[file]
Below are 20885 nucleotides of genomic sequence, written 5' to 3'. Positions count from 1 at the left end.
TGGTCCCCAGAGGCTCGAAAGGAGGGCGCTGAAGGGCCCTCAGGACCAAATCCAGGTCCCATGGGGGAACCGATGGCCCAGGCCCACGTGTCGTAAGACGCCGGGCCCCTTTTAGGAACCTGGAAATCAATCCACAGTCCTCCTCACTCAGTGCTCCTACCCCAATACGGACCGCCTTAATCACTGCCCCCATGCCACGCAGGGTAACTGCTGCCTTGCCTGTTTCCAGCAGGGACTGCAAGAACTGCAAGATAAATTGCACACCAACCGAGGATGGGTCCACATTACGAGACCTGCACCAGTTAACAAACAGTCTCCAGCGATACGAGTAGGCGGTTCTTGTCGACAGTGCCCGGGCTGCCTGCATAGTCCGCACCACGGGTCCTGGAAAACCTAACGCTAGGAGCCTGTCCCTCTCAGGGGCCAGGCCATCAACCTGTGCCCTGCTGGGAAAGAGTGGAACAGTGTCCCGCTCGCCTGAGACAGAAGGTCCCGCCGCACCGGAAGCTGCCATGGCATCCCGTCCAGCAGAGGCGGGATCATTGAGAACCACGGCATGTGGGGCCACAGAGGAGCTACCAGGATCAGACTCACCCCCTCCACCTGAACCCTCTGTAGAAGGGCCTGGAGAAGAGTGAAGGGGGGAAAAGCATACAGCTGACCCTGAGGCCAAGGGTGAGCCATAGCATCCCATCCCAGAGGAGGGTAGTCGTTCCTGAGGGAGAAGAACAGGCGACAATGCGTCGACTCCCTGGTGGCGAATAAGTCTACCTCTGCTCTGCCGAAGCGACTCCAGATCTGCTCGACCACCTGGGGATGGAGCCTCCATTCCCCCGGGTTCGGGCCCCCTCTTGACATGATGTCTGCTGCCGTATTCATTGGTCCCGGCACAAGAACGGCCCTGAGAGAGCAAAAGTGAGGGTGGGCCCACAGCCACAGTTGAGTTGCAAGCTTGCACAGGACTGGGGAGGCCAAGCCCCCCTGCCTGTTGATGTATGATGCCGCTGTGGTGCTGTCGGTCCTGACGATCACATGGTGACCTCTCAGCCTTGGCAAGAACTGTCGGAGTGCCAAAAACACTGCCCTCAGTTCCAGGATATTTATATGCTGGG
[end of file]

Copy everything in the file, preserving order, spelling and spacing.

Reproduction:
Below are 20885 nucleotides of genomic sequence, written 5' to 3'. Positions count from 1 at the left end.
TGGTCCCCAGAGGCTCGAAAGGAGGGCGCTGAAGGGCCCTCAGGACCAAATCCAGGTCCCATGGGGGAACCGATGGCCCAGGCCCACGTGTCGTAAGACGCCGGGCCCCTTTTAGGAACCTGGAAATCAATCCACAGTCCTCCTCACTCAGTGCTCCTACCCCAATACGGACCGCCTTAATCACTGCCCCCATGCCACGCAGGGTAACTGCTGCCTTGCCTGTTTCCAGCAGGGACTGCAAGAACTGCAAGATAAATTGCACACCAACCGAGGATGGGTCCACATTACGAGACCTGCACCAGTTAACAAACAGTCTCCAGCGATACGAGTAGGCGGTTCTTGTCGACAGTGCCCGGGCTGCCTGCATAGTCCGCACCACGGGTCCTGGAAAACCTAACGCTAGGAGCCTGTCCCTCTCAGGGGCCAGGCCATCAACCTGTGCCCTGCTGGGAAAGAGTGGAACAGTGTCCCGCTCGCCTGAGACAGAAGGTCCCGCCGCACCGGAAGCTGCCATGGCATCCCGTCCAGCAGAGGCGGGATCATTGAGAACCACGGCATGTGGGGCCACAGAGGAGCTACCAGGATCAGACTCACCCCCTCCACCTGAACCCTCTGTAGAAGGGCCTGGAGAAGAGTGAAGGGGGGAAAAGCATACAGCTGACCCTGAGGCCAAGGGTGAGCCATAGCATCCCATCCCAGAGGAGGGTAGTCGTTCCTGAGGGAGAAGAACAGGCGACAATGCGTCGACTCCCTGGTGGCGAATAAGTCTACCTCTGCTCTGCCGAAGCGACTCCAGATCTGCTCGACCACCTGGGGATGGAGCCTCCATTCCCCCGGGTTCGGGCCCCCTCTTGACATGATGTCTGCTGCCGTATTCATTGGTCCCGGCACAAGAACGGCCCTGAGAGAGCAAAAGTGAGGGTGGGCCCACAGCCACAGTTGAGTTGCAAGCTTGCACAGGACTGGGGAGGCCAAGCCCCCCTGCCTGTTGATGTATGATGCCGCTGTGGTGCTGTCGGTCCTGACGATCACATGGTGACCTCTCAGCCTTGGCAAGAACTGTCGGAGTGCCAAAAACACTGCCCTCAGTTCCAGGATATTTATATGCTGGG